By Andrew Mentock
http://www.todayscatholicnews.org - Every Sunday in Mishawaka, a Mass is celebrated at a church where the congregation’s view of the altar is mostly obscured by a screen of colorful iconography; the readings are spoken from the back of the church; and the body and blood of Christ are mixed together and administered on a spoon. Although quite different from the Mass that most of the faithful within the Diocese of Fort Wayne-South Bend celebrate each weekend and Holy Day of Obligation, this Mass is nonetheless Catholic.
St. Michael Ukrainian Byzantine Catholic Church was established on the west side of Mishawaka in 1916 and has cared for the spiritual life of Eastern Rite Catholics ever since.
The first thing one who walks into St. Michael is likely to notice is the vibrant iconography painted onto the Iconostasis, or wall of icons and religious paintings, near the altar. The prominent yellow, red and blue colors stick out; as do the doors leading to the altar, which only the priest may use. The embellished images of Jesus, Mary, and several saints may lead one to incorrectly assume that St. Michael is an Orthodox Church.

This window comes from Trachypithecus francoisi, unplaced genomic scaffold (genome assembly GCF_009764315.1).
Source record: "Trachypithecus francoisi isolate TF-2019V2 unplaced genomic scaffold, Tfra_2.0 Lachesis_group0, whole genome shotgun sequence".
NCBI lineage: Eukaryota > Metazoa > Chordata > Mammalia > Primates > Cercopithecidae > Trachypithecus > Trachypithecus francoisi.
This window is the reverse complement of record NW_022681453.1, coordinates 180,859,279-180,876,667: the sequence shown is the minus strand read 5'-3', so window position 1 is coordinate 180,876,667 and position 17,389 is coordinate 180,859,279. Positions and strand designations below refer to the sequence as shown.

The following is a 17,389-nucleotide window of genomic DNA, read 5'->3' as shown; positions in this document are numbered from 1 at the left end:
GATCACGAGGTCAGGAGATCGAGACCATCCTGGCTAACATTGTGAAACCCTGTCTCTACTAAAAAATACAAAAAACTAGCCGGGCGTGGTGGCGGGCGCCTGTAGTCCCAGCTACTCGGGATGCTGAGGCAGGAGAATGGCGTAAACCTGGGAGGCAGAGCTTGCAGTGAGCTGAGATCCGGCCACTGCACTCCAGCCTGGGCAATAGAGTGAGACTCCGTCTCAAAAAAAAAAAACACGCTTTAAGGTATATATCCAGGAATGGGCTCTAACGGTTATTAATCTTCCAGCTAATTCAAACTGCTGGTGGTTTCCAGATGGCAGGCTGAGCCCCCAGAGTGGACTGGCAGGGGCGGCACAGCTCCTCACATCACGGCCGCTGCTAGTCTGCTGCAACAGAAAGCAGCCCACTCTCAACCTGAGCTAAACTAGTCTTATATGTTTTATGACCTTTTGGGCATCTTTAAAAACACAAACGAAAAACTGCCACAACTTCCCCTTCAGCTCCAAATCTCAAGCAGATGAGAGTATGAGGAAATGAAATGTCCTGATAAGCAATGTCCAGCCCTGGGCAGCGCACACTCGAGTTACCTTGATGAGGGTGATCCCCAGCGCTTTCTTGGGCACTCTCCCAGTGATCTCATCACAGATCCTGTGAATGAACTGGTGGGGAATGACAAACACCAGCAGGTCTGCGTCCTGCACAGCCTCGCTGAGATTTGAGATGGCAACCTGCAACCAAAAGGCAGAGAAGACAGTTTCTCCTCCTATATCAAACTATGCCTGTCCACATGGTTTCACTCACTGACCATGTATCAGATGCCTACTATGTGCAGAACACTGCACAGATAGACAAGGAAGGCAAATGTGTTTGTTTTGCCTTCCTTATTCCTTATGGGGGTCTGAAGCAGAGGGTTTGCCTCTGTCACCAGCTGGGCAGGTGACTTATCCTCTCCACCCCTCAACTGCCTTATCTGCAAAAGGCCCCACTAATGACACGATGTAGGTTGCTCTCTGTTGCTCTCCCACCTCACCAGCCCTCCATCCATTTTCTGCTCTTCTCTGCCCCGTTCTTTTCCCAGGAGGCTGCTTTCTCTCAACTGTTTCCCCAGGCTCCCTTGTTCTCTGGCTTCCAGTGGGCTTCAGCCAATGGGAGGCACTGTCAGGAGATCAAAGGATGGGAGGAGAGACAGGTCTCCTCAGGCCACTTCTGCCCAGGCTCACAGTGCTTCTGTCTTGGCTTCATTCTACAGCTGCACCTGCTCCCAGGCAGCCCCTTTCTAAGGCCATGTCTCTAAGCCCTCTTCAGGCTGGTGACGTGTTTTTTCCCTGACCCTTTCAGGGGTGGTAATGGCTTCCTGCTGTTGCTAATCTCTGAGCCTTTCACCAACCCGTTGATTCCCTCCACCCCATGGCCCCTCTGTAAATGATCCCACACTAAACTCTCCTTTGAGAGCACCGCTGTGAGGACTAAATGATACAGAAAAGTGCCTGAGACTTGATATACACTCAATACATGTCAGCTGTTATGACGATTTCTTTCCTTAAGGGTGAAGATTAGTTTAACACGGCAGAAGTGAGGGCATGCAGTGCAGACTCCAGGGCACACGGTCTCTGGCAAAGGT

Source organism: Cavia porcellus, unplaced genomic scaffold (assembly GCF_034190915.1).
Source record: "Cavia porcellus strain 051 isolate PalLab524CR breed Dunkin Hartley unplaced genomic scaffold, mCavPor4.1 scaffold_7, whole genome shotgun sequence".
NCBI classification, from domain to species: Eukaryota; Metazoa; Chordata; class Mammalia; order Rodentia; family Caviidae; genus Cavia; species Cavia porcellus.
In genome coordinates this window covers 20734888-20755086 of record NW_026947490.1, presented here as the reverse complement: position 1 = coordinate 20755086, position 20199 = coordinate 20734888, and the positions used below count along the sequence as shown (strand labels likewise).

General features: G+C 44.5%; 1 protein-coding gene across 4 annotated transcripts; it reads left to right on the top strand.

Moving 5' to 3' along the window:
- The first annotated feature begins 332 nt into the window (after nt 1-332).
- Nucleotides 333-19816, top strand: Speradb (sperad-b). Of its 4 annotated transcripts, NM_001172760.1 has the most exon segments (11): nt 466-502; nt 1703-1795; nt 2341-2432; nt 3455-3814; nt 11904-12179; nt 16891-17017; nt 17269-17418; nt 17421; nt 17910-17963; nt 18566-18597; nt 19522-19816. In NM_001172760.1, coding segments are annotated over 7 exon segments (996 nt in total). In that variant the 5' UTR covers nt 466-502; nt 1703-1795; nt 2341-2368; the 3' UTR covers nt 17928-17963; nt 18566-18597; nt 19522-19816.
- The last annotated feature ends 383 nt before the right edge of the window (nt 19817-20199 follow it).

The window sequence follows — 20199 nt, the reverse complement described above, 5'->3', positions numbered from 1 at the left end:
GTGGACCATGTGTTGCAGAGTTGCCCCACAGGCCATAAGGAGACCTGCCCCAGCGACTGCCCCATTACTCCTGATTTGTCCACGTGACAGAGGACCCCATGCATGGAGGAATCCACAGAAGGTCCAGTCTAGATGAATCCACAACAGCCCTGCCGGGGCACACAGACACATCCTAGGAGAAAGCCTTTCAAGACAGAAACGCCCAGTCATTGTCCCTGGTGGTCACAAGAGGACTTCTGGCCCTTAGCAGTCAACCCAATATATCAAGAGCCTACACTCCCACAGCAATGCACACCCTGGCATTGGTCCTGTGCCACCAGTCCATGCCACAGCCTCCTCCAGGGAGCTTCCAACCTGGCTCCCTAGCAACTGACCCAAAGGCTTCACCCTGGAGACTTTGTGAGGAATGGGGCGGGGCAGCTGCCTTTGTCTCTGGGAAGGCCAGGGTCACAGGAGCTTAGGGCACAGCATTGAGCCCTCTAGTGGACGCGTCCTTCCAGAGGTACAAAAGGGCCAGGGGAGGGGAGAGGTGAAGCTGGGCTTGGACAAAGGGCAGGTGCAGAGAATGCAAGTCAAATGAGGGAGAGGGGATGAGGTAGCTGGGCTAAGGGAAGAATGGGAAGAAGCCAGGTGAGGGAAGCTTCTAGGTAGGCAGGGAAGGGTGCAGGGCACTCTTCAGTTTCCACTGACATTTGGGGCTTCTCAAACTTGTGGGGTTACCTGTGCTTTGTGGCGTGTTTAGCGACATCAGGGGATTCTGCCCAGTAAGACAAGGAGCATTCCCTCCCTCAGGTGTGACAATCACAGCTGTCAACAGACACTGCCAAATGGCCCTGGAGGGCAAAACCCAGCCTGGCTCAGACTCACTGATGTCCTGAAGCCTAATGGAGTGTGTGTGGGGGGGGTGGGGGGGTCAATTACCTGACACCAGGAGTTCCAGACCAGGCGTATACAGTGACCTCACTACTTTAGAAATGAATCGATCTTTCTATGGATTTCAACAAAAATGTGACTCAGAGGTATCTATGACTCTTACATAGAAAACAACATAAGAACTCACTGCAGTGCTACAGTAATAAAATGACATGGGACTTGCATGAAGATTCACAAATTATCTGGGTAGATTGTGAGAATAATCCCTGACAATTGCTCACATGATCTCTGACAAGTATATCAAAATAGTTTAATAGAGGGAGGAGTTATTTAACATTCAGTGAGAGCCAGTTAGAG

“Any Catholic can come to St. Michael and receive Communion and attend the Divine Liturgy,” said Rev. George Kuzara CPPS, the parish’s pastor. Attending Mass at St. Michael on Sunday fulfills a Roman Catholic’s Sunday obligation.
St. Michael is part of the Ukrainian Byzantine Catholic Church, one of the 22 Eastern Catholic churches. Together with the Roman Catholic Church, they make up the one universal church.
“It’s important to understand the Eastern churches because of what Pope John Paul II said about how the church ‘breathes with both lungs.’ It doesn’t have one lung,” said Rev. Kuzara. “It has both the Eastern and Roman Catholic churches.”